Transportation Geography and Network Science/Network flexibility and adaptability


The "changeability" of a system is determined as the acceptable number of changeable paths that can be accommodated by a system which means whether the system is rigid in its capabilities. The number of acceptable change paths is determined by both the "possible number of end states" and "the number of possible effects and possible mechanisms"[1]. To describe the changeability of a system, two common features, namely adaptability and flexibility are used in network analysis. Adaptability describes the ability to cope with unexpected turbulence in the environment. An adaptable system is therefore an open system that is able to retrofit itself according to changes in the environment or in parts of the system itself. Any system, not only in the transportation field, requires a consideration of how to provide value to stakeholders over time, in order to maintain itself in a dynamic and contemporary environment. As measurements of “changeability,” flexibility and adaptability reflect the external and internal location of the change agent—system boundary, respectively; while, the change agent refers to the force initiator behind changes to the system. If the change agent is an external force to the system, then the change under this circumstances is a flexible-type change. On the other hand, if the change agent is an internal modification to the system, the change is an adaptable-type change. However, in some cases, a system change can be both adaptable and flexible; therefore, the system boundary must be explicitly defined to avoid confusion. [1]. The rest of the article is dedicated to discuss the network adaptability and flexibility.


Introduction to network adaptabilityEdit

The adaptability and flexibility features are usually correlated; in other word, an adaptable network is flexible and the elements of the system are capable of learning from past experiences. The determination of whether to pursue an adaptable change depends on the maximum willingness to pay for that change. In general consensus, most of time humans are highly adaptable. Over a wide range of possibilities and changes, people decide that the costs of such changes are acceptable (i.e., the cost of self-change is reasonable, both in terms of dollars and time)[2]. To increase the acceptability of a given proposed change, a system should either decrease the actual cost for the change, or increase the cost threshold for the change.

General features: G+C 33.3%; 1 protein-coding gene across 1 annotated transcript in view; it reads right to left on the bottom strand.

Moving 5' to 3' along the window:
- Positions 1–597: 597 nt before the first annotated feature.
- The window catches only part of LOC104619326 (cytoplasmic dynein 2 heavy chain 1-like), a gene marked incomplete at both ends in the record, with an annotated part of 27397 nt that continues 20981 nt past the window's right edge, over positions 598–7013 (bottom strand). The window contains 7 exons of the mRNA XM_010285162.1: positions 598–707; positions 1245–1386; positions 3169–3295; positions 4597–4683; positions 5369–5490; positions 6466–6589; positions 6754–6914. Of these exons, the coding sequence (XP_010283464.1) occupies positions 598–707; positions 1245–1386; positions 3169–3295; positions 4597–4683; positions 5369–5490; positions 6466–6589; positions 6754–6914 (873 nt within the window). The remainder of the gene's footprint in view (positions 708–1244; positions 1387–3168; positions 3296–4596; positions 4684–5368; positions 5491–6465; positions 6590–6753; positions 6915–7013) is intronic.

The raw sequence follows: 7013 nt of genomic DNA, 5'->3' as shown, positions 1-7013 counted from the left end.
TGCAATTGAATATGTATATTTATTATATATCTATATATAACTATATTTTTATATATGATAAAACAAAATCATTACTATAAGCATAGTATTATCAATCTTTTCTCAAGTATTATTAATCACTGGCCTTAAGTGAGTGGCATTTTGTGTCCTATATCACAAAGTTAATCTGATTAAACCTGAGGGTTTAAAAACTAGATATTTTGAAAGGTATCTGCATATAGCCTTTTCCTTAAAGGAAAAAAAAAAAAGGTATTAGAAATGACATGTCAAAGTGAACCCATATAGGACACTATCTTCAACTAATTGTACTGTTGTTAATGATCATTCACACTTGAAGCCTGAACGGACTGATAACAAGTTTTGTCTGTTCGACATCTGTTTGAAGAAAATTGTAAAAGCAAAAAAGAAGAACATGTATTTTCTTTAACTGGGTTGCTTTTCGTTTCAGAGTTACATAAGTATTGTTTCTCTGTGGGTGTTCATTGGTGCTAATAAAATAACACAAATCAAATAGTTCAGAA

Introduction to network flexibilityEdit

The rapidly increasing and shifting demands for transportation services frequently require underlying systems to make changes to internal characteristics, such as infrastructure, and external characteristics, such as energy supplies and policies, from time to time. Therefore, a higher degree of system flexibility becomes increasingly desirable in a more nebulously demanding environment.

Flexibility is defined as the ability for a network to adapt to external changes, both in terms of infrastructure and in operations while maintaining satisfactory system performance. The overall flexibility of the entire network is determined by the "least flexible" elements. Therefore, it is necessary to consider the individual elements of the network separately. The node flexibility, link flexibility, and temporal flexibility for building and operating the network are examples of such individual network elements to be analyzed separately.[3] The comprehensive definition of node flexibility, link flexibility, and temporal flexibility elements are represented below.

Node FlexibilityEdit

Node flexibility is the ease with which network nodes, points of access, can be constructed; this can be measured by the time takes to plan, approve, and implement the development of a node, and the cost of such development (the cost of expanding the network by one node).

There are four dimensions that affect the node flexibility:

1. Physical size: The spatial area that the node requires. The larger the area needed, the more constrained the possible placements for the node become, and thus this possible node becomes less flexible.

2. Specific requirements: The specifications for implementing such a node imposes constraints on the area that could be used to construct such a node. The more requirements, the lower the chance of finding an appropriate location for that node.